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How Student Motivations Should Alter Your College Marketing Strategies

Julia Sachs 28/10/21 10:42

Going to college has always represented opening your horizons regarding future opportunities and career fields usually reserved for college graduates.

Today, when many businesses are 
getting rid of that requirement in their hiring process, many students question whether the degree they were once told they needed still holds the same value. With student motivations changing according to changes in various professional industries, universities need to reevaluate why students are still pursuing higher education and leverage that in their marketing to appeal to prospective students in the future. 

Education required for specific career paths: Some career paths, like those in the medical, educational or scientific fields, require a degree because they require specialized instruction to work in the area. Students looking to enter such fields are likely to look for schools that have programs with high respectability in their industry or have the resources students need to enter the area directly after graduating. 

Expand potential earnings: While many businesses are open to the idea of hiring employees that have not completed a degree, many still require a degree from their applicants. Many students enter college with the expectation that they will expand their potential earnings after graduation by entering their desired field with the necessary credentials. 

Networking: Schools with robust and widespread alumni networks will likely attract students looking to break into similar fields. Many students, especially those in graduate and Ph.D. programs, are looking to network during their time at school. For these students, networking opportunities are likely the primary reason for choosing one program over another. 

Independence & social opportunity: Many young students attend college for the autonomy and social freedom they experience in an on-campus environment. For students looking for a robust social experience, on-campus clubs and activities might be critical in choosing which schools they want to apply to.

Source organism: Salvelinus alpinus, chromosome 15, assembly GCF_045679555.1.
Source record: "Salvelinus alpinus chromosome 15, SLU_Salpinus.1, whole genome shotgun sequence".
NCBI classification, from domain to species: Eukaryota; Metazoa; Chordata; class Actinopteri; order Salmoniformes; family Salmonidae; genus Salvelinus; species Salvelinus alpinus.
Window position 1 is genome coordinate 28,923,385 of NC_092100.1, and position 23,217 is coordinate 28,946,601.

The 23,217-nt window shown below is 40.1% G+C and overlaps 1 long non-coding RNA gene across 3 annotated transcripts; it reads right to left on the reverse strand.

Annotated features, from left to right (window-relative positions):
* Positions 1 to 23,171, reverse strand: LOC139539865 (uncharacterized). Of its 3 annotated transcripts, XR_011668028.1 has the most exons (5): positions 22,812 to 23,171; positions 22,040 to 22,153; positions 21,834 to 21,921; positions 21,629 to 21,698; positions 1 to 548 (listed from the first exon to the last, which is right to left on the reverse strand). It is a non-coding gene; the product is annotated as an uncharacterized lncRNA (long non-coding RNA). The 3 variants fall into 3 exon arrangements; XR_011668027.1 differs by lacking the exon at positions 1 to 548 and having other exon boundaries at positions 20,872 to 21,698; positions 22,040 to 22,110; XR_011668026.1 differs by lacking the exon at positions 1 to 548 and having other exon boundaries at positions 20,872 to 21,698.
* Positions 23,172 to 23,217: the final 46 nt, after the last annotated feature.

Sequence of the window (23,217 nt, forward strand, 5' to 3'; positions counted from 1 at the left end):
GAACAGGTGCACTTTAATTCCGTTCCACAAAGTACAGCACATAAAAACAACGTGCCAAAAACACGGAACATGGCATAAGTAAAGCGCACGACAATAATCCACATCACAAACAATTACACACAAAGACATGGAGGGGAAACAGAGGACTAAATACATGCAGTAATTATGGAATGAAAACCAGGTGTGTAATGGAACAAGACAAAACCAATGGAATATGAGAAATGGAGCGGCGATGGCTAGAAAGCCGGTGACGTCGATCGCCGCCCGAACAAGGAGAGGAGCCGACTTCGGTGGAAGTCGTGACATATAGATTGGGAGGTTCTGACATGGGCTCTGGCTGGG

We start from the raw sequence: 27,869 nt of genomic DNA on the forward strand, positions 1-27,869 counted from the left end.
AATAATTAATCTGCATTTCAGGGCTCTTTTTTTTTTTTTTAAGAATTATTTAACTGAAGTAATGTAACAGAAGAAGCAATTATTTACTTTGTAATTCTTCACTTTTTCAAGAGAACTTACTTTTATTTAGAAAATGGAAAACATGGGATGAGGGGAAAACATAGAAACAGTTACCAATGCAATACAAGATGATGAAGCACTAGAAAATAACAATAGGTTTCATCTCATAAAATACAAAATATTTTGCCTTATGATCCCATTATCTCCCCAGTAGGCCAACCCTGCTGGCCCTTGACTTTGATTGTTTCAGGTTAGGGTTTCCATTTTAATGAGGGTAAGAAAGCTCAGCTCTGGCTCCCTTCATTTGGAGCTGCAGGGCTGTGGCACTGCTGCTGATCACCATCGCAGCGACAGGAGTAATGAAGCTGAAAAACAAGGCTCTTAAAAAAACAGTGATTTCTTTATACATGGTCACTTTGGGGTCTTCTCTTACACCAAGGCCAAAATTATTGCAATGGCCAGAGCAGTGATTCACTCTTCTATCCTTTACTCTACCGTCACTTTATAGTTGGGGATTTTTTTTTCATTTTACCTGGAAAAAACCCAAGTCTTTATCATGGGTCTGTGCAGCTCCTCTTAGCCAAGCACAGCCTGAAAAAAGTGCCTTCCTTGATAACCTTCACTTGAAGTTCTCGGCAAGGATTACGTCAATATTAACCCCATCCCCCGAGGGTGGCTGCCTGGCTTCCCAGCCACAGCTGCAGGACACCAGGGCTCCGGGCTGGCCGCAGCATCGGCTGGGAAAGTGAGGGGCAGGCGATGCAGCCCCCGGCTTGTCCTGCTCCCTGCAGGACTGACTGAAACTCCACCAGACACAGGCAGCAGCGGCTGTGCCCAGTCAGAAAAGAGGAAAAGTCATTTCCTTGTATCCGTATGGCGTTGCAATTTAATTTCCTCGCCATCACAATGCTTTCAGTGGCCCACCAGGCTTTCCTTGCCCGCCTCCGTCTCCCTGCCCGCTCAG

Expand career options: Students that are unsure of what they want to pursue in life often go to college to test different fields. These students are often drawn to schools with many programs or the opportunity to test the waters with other classes until they decide on a schedule. These students may feel that college is an excellent way to learn about several fields quickly but might seek additional resources like career information or advice from guidance counselors. 

Learn new skills: Some students enter college because they want to learn new skills or a wide variety of skills. They may have a niche interest or hobby that they can further pursue by attending a specific university. Schools that are located in a mountain or wilderness area, for example, might attract students interested in exploring the wilderness or participating in mountain sports. Similarly, schools located in tropical places or regions near the ocean may attract students interested in the local landscape or hobbies associated with it, like surfing or diving. 

Adjusting Your Marketing

With different reasons that students might go to college in mind, you can adjust your marketing based on which students you’re targeting at any given moment. More prominent universities targeting several of these demographics can A/B test their advertising to reach more than one demographic at once. 

Schools located in unique places, like near ski resorts or on the beach, can use student hobbies to their advantage in their advertising and marketing. Take advantage of local hobbies and integrate them into your marketing, or offer unique classes to let students get more in touch with their natural surroundings. These things can make your school stand out, and when used in advertising, can help attract students that may not have thought about your school before. 

Schools in remote areas can offer camping classes, such as other outdoor courses that will give them valuable life skills and might attract them to your school over another. In places like New York City, schools can embrace local activities like museum-going or visiting remarkable landmarks in their advertising to attract students that share those interests. Look for ways your school can stand out to students interested in expanding their skills and hobbies, and embrace that in your marketing. 

Social media advertising allows schools to target niche, interest-based demographics in their marketing efforts. You can specify interests or liked businesses and age and geographic location data to deliver high-quality advertisements to specific groups of students. 

Students interested in pursuing specialized careers that require a degree to get into the field would benefit from learning more about your programs specifically. Take advantage of collected data from informational events, online searches, or short web surveys to understand better why students want to attend your college and integrate your findings into your marketing strategy.